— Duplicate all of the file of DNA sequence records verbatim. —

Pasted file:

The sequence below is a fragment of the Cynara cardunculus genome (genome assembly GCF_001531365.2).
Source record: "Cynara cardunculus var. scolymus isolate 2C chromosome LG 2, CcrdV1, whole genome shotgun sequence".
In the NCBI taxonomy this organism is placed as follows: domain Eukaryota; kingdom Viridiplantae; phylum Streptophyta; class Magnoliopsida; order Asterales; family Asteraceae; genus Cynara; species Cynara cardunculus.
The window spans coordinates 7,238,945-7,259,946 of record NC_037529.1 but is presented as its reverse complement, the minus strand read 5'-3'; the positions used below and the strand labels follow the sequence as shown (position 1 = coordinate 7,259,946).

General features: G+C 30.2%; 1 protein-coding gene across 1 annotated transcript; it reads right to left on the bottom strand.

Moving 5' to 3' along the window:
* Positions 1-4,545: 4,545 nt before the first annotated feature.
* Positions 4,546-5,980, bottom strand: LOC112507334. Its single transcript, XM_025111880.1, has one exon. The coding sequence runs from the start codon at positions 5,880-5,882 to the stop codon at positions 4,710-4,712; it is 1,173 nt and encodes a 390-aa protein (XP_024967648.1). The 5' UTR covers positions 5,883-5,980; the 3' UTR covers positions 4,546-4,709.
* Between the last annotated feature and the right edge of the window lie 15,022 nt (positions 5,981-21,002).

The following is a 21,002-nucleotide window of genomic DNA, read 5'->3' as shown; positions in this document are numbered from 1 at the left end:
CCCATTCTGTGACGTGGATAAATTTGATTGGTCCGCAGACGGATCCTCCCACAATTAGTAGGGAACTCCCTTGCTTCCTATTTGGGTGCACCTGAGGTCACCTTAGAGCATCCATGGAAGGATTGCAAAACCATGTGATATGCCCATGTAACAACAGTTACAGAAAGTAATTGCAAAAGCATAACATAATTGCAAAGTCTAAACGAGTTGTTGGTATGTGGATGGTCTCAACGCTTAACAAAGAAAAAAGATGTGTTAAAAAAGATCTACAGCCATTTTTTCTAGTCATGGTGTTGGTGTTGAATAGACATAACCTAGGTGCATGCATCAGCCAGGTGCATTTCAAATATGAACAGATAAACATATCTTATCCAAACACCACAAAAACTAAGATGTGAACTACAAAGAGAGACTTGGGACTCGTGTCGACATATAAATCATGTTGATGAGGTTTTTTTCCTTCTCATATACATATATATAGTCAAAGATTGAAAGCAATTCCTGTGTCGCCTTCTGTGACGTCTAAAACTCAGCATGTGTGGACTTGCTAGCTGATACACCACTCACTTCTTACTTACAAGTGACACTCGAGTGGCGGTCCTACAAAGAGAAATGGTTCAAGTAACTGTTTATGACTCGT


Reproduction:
The sequence below is a fragment of the Cynara cardunculus genome (genome assembly GCF_001531365.2).
Source record: "Cynara cardunculus var. scolymus isolate 2C chromosome LG 2, CcrdV1, whole genome shotgun sequence".
In the NCBI taxonomy this organism is placed as follows: domain Eukaryota; kingdom Viridiplantae; phylum Streptophyta; class Magnoliopsida; order Asterales; family Asteraceae; genus Cynara; species Cynara cardunculus.
The window spans coordinates 7,238,945-7,259,946 of record NC_037529.1 but is presented as its reverse complement, the minus strand read 5'-3'; the positions used below and the strand labels follow the sequence as shown (position 1 = coordinate 7,259,946).

General features: G+C 30.2%; 1 protein-coding gene across 1 annotated transcript; it reads right to left on the bottom strand.

Moving 5' to 3' along the window:
* Positions 1-4,545: 4,545 nt before the first annotated feature.
* Positions 4,546-5,980, bottom strand: LOC112507334. Its single transcript, XM_025111880.1, has one exon. The coding sequence runs from the start codon at positions 5,880-5,882 to the stop codon at positions 4,710-4,712; it is 1,173 nt and encodes a 390-aa protein (XP_024967648.1). The 5' UTR covers positions 5,883-5,980; the 3' UTR covers positions 4,546-4,709.
* Between the last annotated feature and the right edge of the window lie 15,022 nt (positions 5,981-21,002).

The following is a 21,002-nucleotide window of genomic DNA, read 5'->3' as shown; positions in this document are numbered from 1 at the left end:
CCCATTCTGTGACGTGGATAAATTTGATTGGTCCGCAGACGGATCCTCCCACAATTAGTAGGGAACTCCCTTGCTTCCTATTTGGGTGCACCTGAGGTCACCTTAGAGCATCCATGGAAGGATTGCAAAACCATGTGATATGCCCATGTAACAACAGTTACAGAAAGTAATTGCAAAAGCATAACATAATTGCAAAGTCTAAACGAGTTGTTGGTATGTGGATGGTCTCAACGCTTAACAAAGAAAAAAGATGTGTTAAAAAAGATCTACAGCCATTTTTTCTAGTCATGGTGTTGGTGTTGAATAGACATAACCTAGGTGCATGCATCAGCCAGGTGCATTTCAAATATGAACAGATAAACATATCTTATCCAAACACCACAAAAACTAAGATGTGAACTACAAAGAGAGACTTGGGACTCGTGTCGACATATAAATCATGTTGATGAGGTTTTTTTCCTTCTCATATACATATATATAGTCAAAGATTGAAAGCAATTCCTGTGTCGCCTTCTGTGACGTCTAAAACTCAGCATGTGTGGACTTGCTAGCTGATACACCACTCACTTCTTACTTACAAGTGACACTCGAGTGGCGGTCCTACAAAGAGAAATGGTTCAAGTAACTGTTTATGACTCGT